My Relatives are Missing

An image from the Catastrophe of Smyrna 1922. Photo: Museum of Asia Minor Hellenism "Filio Hademenou" in Nea Filadelfeia, Eurokinissi/Tatiana Bollari

Greece and Turkey signed an agreement “respecting the reciprocal restitution of interned civilians and the exchange of prisoners of war”’ at Lausanne, on January 30, 1923. This agreement was designed to speed up the exchange of prisoners of war and interned civilians between them. The Greeks made every effort to return Turkish prisoners of war and interned civilians as quickly as possible whereas the Turks released Greeks in small numbers. Articles 119-123 of the Treaty of Lausanne signed on July …

To Read this Article Login or Subscribe

Login Subscribe

4 Comments

  1. There is enough blame to go around.. . National interests always trump alliances.
    “The Italians and the Americans rejected the Greek claims on Smyrna; but the British and the French were sympathetic. The landing in Smyrna took place on May 15, 1919. The next day, Kemal Ataturk slipped out of Constantinople on an Italian pass. Then, the Italians began secretly to negotiate with Ataturk, and the French followed suit. The Turks advanced westwards and they encountered British troops. The British drove them off and called for reinforcements. Since were no British reserves, it had to be Greek ones. At first, the Greeks did well. But the alarmed Allies sent their forces to separate the Greeks from the Turks. The Great Powers saved Kemal’s panic-stricken army at the eleventh hour. In October, 1920, the French signed a treaty with Ataturk, which enabled them to withdraw their troops. The Turks were now receiving supplies from the Italians, the French and the Soviets, and began to regroup in the center of the country. In November, the newly elected Greek government purged of the seasoned army officers, which weakened the army at a critical time. Finally, on August 26, 1922, the Turks began a general offensive. The Greek army was routed.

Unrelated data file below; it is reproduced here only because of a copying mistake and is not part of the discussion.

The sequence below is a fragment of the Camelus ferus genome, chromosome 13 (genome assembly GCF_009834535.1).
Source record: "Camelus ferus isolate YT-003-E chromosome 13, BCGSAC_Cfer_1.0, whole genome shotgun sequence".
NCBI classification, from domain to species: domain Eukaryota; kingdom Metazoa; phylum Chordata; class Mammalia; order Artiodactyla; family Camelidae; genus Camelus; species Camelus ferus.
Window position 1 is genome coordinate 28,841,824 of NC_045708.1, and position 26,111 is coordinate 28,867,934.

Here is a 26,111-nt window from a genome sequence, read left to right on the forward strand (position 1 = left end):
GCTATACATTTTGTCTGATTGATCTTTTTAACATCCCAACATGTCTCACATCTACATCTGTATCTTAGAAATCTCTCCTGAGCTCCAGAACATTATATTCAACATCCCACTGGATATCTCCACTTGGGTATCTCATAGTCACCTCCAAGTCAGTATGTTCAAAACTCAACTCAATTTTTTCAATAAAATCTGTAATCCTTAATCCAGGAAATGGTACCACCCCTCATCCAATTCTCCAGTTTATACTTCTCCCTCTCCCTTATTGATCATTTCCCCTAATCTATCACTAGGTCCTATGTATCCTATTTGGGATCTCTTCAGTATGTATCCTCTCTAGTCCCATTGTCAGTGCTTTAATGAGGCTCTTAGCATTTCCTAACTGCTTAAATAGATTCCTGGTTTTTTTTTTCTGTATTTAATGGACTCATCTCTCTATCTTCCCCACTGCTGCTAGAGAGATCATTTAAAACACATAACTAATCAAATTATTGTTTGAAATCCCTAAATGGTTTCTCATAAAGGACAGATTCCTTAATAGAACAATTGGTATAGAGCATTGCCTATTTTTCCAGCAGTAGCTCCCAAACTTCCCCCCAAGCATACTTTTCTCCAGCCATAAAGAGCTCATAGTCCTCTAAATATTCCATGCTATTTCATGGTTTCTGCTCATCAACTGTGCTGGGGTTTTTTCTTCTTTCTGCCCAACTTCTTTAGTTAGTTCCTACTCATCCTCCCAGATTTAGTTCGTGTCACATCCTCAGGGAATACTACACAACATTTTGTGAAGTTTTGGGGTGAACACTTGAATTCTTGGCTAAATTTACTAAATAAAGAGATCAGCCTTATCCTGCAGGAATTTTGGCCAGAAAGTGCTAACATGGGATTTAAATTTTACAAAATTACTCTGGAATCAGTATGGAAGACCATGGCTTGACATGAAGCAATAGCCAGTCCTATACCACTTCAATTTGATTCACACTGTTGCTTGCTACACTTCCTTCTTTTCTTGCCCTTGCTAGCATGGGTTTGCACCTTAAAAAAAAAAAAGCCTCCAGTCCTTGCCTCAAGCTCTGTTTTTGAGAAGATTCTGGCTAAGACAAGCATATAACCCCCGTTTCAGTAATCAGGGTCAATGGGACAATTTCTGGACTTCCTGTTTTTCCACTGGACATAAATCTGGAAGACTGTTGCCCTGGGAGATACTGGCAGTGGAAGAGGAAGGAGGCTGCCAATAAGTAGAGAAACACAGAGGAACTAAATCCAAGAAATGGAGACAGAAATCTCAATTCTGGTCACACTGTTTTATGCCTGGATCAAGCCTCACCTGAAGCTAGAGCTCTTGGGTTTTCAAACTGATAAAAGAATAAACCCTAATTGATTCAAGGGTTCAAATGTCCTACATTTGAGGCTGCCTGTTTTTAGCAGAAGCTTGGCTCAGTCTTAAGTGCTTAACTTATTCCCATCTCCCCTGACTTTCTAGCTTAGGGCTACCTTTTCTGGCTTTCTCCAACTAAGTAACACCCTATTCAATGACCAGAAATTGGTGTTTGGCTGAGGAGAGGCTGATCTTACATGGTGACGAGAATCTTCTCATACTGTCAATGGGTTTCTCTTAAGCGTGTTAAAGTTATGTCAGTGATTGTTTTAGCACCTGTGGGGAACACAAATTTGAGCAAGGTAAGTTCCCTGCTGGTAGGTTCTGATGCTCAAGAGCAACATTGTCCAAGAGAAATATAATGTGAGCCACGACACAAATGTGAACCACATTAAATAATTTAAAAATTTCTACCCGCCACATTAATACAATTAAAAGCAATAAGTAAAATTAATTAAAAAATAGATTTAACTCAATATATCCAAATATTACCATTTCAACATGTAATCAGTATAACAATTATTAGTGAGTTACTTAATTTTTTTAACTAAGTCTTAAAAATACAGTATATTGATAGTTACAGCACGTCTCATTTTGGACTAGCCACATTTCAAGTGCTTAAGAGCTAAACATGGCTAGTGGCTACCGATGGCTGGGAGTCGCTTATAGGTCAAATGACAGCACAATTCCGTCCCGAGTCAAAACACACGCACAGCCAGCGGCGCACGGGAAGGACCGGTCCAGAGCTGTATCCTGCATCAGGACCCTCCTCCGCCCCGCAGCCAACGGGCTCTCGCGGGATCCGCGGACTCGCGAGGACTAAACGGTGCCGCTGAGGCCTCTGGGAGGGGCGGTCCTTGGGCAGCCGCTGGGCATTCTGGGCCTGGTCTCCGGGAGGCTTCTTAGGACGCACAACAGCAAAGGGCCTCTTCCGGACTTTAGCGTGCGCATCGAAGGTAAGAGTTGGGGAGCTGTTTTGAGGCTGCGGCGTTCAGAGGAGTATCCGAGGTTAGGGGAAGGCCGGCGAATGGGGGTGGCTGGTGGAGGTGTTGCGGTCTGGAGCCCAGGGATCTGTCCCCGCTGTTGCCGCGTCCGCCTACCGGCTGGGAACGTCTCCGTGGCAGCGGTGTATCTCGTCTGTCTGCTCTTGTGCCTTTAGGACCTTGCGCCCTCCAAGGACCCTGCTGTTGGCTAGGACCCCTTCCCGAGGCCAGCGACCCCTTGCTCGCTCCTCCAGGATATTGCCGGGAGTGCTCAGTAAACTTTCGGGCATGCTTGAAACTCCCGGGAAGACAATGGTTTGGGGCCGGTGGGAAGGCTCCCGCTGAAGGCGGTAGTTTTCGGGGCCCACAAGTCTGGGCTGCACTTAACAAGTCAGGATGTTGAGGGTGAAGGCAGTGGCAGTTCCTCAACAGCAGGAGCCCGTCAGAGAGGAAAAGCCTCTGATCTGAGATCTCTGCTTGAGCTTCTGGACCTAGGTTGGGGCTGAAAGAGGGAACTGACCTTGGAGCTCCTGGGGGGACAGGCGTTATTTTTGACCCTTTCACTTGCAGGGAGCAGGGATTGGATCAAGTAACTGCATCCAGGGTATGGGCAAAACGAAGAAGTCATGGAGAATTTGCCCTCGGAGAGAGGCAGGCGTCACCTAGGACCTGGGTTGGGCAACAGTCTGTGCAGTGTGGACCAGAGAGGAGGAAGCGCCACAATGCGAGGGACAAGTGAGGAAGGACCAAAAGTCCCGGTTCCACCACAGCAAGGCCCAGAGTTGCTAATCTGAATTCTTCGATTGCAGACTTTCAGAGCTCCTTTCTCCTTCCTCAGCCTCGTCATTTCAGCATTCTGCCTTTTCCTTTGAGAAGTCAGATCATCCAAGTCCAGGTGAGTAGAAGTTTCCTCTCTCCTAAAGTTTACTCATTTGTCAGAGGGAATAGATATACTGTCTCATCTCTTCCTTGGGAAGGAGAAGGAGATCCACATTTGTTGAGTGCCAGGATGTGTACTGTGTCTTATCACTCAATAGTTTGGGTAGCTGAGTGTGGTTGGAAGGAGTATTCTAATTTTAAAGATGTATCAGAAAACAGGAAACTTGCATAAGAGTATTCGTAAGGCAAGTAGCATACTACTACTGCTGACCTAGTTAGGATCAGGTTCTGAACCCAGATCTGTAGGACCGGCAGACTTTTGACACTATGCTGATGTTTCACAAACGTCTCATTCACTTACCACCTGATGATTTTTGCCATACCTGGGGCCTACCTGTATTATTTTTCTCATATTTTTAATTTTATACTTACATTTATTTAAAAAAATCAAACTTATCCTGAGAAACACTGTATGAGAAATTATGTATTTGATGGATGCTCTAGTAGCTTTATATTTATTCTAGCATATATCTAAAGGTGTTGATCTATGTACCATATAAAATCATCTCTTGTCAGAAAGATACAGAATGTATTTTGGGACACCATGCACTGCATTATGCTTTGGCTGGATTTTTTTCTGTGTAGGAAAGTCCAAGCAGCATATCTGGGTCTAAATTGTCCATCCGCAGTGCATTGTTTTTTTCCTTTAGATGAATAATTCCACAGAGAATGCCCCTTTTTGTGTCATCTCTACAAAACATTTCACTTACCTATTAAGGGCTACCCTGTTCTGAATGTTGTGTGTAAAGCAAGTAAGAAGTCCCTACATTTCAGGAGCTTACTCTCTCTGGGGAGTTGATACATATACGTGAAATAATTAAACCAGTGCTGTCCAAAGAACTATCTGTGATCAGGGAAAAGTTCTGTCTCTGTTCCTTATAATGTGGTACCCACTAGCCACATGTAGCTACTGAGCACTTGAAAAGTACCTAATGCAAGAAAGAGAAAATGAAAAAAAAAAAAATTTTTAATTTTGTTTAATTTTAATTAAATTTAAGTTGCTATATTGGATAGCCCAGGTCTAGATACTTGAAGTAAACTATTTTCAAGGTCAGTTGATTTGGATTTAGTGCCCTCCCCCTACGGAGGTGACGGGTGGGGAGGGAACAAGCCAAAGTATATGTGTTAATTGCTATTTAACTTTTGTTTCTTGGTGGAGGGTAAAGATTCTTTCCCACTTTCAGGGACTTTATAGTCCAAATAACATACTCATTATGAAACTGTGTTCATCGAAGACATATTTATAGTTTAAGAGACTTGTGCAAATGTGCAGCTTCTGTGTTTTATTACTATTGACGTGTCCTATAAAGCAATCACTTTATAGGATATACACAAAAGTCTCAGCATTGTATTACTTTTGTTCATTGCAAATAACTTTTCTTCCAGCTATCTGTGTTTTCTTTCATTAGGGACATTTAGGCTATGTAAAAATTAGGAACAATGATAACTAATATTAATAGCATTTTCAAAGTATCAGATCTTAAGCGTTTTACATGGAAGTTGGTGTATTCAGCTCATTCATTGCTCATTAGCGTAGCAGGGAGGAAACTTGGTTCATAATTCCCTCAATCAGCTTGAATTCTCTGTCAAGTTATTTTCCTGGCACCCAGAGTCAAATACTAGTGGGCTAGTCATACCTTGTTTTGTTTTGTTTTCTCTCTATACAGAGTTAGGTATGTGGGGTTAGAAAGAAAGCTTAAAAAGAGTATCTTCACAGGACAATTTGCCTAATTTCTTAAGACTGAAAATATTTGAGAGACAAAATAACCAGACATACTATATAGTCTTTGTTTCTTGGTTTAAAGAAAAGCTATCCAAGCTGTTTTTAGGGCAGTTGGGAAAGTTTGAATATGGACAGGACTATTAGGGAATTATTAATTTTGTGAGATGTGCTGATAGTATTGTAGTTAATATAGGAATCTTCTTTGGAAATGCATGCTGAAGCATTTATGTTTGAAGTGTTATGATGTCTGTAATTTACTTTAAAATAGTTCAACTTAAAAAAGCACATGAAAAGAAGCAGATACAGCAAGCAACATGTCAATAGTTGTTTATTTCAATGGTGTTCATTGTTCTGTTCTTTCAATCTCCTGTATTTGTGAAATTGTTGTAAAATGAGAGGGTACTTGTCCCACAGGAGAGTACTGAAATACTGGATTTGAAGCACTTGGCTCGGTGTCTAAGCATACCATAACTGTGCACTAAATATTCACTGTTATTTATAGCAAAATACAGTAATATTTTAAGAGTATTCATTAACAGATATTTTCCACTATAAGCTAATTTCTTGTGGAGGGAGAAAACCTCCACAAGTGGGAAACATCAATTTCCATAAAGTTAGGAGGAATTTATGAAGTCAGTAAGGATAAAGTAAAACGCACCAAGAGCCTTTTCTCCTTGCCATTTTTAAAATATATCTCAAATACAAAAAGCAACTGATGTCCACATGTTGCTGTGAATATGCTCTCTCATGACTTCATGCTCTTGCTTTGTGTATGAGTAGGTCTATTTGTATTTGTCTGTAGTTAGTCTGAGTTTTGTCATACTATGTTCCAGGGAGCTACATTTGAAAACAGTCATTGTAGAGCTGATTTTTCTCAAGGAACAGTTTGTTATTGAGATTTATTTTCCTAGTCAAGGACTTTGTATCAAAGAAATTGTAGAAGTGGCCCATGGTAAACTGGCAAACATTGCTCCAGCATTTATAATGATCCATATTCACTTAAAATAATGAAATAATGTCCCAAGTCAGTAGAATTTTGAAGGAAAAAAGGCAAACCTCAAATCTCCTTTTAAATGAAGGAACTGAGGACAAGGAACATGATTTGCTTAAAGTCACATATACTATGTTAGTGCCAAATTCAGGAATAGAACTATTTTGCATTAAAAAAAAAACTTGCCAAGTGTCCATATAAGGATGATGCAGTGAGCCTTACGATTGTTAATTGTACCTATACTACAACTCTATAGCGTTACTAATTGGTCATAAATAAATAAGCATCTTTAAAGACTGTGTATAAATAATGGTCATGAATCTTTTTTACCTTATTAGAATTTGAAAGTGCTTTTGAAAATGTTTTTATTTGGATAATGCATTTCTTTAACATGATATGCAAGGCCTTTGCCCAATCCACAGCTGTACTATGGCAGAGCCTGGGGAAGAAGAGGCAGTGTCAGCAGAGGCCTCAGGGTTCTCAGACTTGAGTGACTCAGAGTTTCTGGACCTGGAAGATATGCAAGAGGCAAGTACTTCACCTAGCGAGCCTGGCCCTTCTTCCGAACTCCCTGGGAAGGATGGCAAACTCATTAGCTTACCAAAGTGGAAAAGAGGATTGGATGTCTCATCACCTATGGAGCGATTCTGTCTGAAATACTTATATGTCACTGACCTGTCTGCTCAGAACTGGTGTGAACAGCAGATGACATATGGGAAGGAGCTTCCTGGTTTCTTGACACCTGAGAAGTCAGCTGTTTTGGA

In September, 1922, the Turks entered Smyrna and the city was deliberately set on fire.
    The Allies did nothing: allied ships in Smyrna were ordered to observe strict “neutrality”, and the Greek government failed to send any of its own.
    It took the heroic efforts of a Methodist minister, Asa Jennings, to shock the Greeks and the Allies into action, and a massive evacuation began.”

    1. “In November, the newly elected Greek government purged of the seasoned army officers, which weakened the army at a critical time.”
      That was the crux of the issue. The Armed Forces were surrendering their political opponents left and right.
      Not Greece’e proudest moment.

    2. “By turning their guns against the Greeks – their own allies – the Great Powers saved Kemal’s panic-stricken newly-conscripted army at the eleventh hour from final destruction.”
      – Sir Harold Nicolson

      “Oh, I get by with a little help from my friends”
      – The Beatles

      “D’oh!”
      -Homer Simpson

  2. Livid , you summed up the Asia Minor Catastrophe very accurately. My heart breaks every time I read about this. Don’t think for a minute if Turks were to attack Greece that anyone will be on our side. Not the Russians , not the EU, and not the US. We will be going at it alone again. We only have ourselves to blame for losing in Asia Minor. Had the new Greek government not removed seasoned officers and replaced them with their own inexperienced political allies we would’ve taken back all of Asia Minor and driven the Turks back to Central Asia. The Tsipras government today has done the same thing with the Greek military and Panos Kammenos is exactly what the Turks called him.

Comments are closed.